The dim-witted but talented inventor Wallace and his loyal dog Gromit have now entered the window washing business to fund his latest invention, a sheep shearing/knitting machine. The problem is a string of sheep rustlers have made wool a rarity. One day after washing windows at a wool shop owned by a woman named Wendolene, the duo goes home to find an escaped sheep, whom Wallace adopts and names Shaun, much to Gromit's displeasure. Shaun's appearance will lead to a string of events that will find Gromit getting framed for rustling, and a close shave with the real sheep rustlers. Will they get through okay? And can Wallace's budding romance with Wendolene get off the ground? A Close Shave is the third Wallace and Gromit film from Nick Park, and it is a real dandy. The film continues in the tradition set by the two earlier films, including the Oscar winning The Wrong Trousers, and features loads of humor combined with a solid storyline. Much of the humor in Wallace and Gromit is of the slapstick variety. So many films have tried slapstick humor and failed miserably that it almost annoys me, but the visual gags in A Close Shave are delightful and witty, at least most of them are. Plus as usual there are a lot of situational humor revolving around Wallace's inventions. However, the humor merely complements a thrilling story that is full of mystery, romance, and madcap action. The story moves at a terrific pace and never gets boring. The character development is great all around as usual, with the scene-stealing Shaun the Sheep getting his own spinoff show. The claymation animation is fantastic. Not only is all of the action extremely fluid, but there are a lot of incredible details that I hadn't noticed before, some being film references and other being little things that you miss if you're not paying attention. The voice acting is excellent as well. Peter Sallis is great as Wallace (although my sister still hates him - Wallce that is), and for the first time he has somebody else that will return his banter, with Anne Reid doing a great job as Wendolene. A Close Shave is not only an instant classic, it may be one of the best animated shorts of all time. Of course, you can take my word for it, or you can listen to Time's Richard Corliss, who wrote a short article about the Best Animated Short Oscar back in 1996, and called A Close Shave "the real Best Picture." That's cracking, Gromit!
Where Can I Watch It?
Well, it is available on this Romanian website, but I am loath to embed it from there. It is available on iTunes along with The Wrong Trousers and A Grand Day Out. It is also available on Amazon instant video and on DVD with Wallace and Gromit: Three Amazing Adventures and Wallace and Gromit: The Complete Collection DVD sets.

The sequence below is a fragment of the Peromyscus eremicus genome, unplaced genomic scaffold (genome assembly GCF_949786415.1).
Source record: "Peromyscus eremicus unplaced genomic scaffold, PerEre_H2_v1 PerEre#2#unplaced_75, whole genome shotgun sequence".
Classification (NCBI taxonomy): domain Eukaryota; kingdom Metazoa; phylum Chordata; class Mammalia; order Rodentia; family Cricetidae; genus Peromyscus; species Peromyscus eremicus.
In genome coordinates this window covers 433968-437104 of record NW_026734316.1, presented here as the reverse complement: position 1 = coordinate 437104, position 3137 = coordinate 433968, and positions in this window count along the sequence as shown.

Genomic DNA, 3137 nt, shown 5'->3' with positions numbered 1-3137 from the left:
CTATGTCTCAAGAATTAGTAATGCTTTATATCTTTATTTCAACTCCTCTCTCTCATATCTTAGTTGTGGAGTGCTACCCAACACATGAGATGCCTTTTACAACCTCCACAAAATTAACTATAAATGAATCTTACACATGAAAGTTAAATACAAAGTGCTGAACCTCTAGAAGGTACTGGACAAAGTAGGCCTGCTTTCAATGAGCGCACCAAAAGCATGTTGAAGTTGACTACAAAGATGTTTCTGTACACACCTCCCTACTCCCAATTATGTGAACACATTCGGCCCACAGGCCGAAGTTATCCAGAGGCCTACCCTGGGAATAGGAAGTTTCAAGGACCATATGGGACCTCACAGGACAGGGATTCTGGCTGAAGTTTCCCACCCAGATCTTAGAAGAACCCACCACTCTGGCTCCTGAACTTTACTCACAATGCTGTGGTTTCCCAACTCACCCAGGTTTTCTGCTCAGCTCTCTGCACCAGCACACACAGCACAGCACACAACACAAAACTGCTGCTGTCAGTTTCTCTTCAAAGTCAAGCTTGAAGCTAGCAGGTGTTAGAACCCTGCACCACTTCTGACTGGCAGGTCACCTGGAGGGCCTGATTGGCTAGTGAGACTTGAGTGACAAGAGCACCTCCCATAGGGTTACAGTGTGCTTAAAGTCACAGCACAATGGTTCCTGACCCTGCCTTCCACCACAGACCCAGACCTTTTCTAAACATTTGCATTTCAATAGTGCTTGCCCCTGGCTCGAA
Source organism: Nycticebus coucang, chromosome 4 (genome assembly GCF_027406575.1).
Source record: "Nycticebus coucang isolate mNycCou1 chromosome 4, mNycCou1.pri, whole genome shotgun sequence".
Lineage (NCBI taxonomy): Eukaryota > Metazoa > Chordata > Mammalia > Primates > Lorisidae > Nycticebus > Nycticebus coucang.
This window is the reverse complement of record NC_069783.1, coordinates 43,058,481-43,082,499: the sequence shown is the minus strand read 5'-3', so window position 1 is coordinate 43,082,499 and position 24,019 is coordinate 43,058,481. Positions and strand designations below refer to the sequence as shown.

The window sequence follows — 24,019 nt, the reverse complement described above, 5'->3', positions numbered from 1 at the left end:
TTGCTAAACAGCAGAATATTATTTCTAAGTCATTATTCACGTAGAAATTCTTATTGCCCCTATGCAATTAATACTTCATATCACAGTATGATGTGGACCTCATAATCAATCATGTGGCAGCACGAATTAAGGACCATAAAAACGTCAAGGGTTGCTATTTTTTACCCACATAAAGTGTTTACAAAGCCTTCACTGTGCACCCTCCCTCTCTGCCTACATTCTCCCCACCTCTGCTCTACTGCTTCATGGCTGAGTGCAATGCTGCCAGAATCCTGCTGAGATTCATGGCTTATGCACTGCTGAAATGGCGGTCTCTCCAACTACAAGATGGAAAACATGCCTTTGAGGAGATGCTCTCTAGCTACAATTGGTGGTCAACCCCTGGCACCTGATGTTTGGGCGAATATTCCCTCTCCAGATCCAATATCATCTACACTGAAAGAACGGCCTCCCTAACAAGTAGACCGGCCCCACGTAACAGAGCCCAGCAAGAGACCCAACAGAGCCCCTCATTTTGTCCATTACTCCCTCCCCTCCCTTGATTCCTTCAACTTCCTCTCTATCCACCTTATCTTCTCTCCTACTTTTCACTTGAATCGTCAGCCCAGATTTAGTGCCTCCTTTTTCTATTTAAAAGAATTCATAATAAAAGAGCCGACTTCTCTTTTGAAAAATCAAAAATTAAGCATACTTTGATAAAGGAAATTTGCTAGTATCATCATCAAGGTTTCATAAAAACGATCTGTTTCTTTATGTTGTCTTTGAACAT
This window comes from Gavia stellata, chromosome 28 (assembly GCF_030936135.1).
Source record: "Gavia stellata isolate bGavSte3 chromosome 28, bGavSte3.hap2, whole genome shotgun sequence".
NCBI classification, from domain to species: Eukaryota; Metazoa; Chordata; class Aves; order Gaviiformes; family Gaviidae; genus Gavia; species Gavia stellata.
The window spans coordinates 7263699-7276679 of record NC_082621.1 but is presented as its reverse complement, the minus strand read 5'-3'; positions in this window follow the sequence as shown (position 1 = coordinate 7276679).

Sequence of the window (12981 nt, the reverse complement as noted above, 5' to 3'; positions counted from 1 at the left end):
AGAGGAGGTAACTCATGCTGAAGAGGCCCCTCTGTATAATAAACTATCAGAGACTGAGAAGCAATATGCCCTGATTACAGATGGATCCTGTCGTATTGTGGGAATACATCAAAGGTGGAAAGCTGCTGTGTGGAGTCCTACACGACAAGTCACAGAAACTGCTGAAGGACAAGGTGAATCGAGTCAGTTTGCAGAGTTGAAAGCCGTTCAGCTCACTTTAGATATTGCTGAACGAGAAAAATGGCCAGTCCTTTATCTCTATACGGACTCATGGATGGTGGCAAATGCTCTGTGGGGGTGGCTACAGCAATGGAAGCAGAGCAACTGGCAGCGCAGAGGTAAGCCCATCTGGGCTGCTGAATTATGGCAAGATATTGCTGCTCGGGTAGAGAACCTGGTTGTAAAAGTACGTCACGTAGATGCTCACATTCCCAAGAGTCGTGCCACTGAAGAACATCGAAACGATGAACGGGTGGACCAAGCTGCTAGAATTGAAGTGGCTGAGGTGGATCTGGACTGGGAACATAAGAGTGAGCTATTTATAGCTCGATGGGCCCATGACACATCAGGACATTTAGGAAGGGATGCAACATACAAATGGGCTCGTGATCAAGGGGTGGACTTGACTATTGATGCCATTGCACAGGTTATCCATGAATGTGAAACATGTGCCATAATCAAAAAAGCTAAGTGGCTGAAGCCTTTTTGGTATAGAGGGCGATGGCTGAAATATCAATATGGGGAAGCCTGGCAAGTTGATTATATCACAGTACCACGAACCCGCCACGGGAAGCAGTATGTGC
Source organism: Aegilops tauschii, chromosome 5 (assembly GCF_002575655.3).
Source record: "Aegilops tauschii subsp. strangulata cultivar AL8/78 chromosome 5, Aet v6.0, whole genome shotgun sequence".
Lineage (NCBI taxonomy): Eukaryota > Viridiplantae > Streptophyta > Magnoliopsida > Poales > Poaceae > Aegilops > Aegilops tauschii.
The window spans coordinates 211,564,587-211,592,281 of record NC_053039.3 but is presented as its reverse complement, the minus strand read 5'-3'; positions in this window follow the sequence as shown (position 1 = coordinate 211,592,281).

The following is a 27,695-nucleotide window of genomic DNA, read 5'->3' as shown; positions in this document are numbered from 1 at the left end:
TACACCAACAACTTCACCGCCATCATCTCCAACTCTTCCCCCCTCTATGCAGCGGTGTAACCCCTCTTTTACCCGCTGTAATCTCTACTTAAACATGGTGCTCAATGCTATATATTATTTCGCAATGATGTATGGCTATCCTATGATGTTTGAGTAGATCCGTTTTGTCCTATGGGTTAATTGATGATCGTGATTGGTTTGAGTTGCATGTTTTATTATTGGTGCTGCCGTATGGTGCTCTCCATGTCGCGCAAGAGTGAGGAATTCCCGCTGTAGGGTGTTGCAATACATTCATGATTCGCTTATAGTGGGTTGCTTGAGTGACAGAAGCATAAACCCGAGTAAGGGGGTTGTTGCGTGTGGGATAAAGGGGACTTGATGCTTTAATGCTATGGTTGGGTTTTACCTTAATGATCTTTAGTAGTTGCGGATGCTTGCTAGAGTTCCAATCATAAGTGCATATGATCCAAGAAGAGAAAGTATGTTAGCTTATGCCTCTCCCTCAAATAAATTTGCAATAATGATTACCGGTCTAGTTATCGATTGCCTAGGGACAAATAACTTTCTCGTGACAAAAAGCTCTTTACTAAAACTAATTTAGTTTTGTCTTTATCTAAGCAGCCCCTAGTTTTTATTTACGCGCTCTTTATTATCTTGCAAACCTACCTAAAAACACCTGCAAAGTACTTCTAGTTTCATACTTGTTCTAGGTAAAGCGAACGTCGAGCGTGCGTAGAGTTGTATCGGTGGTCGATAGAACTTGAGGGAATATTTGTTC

The End.
Two highly stylized characters, one male and one female, dance around in a surreal world full of symbolism and spout highly allegorical phrases bordering on nonsensical. After a while the action freezes and the characters stand around wondering what will happen next. They are interrupted by a disembodied voice who tells them that he is the animator and that he controls their world and their actions. The characters are understandably peeved and talk back, but the animator silences them and talks with his producer about his various ideas for an ending. But really, who is controlling whom? This early CGI film from Canadian animator Chris Landreth (who would go on to win an Oscar nine years later for Ryan) is certainly a clever idea. It begins as one of those super-profound, hyper-symbolic film that will have you wracking your mind trying to keep up if you even bother. However, a quarter of the way in the characters break the fourth wall and all of a sudden the joke becomes quite obvious. The entire film is essentially a tongue in cheek parody of those ultra-dense animated films, and at the same time it is also a commentary on the production of an animated film. Landreth seamlessly executes these two objectives. For example, in his conversation with the characters, the animator spouts some more of the metaphors while at the same time bemoaning his deadline. The second half of the film is the animator sitting in his studio talking to his producer trying out various endings. The actual ending of the film is perfect and quite mind-blowing once you think about it. It wraps up the entire film in a satisfying way. The end result is a film that is clever, witty, and profound, just as the animator wanted it in the first place. The End. is computer animated, although in a way that is different from Pixar, who came out with Toy Story in 1995. Landreth opts to go with a more realistic look, especially in the character design. He tries to animate himself and even the characters have photo-realistic faces  The animation looks dated compared to other films that opted for a more realistic character design, such as Katedra or even Landreth's Oscar winning Ryan, but it still looks decent. Overall, The End. is an effective and amusing film if you can get past the first quarter.
Where Can I Watch It?


Gagarin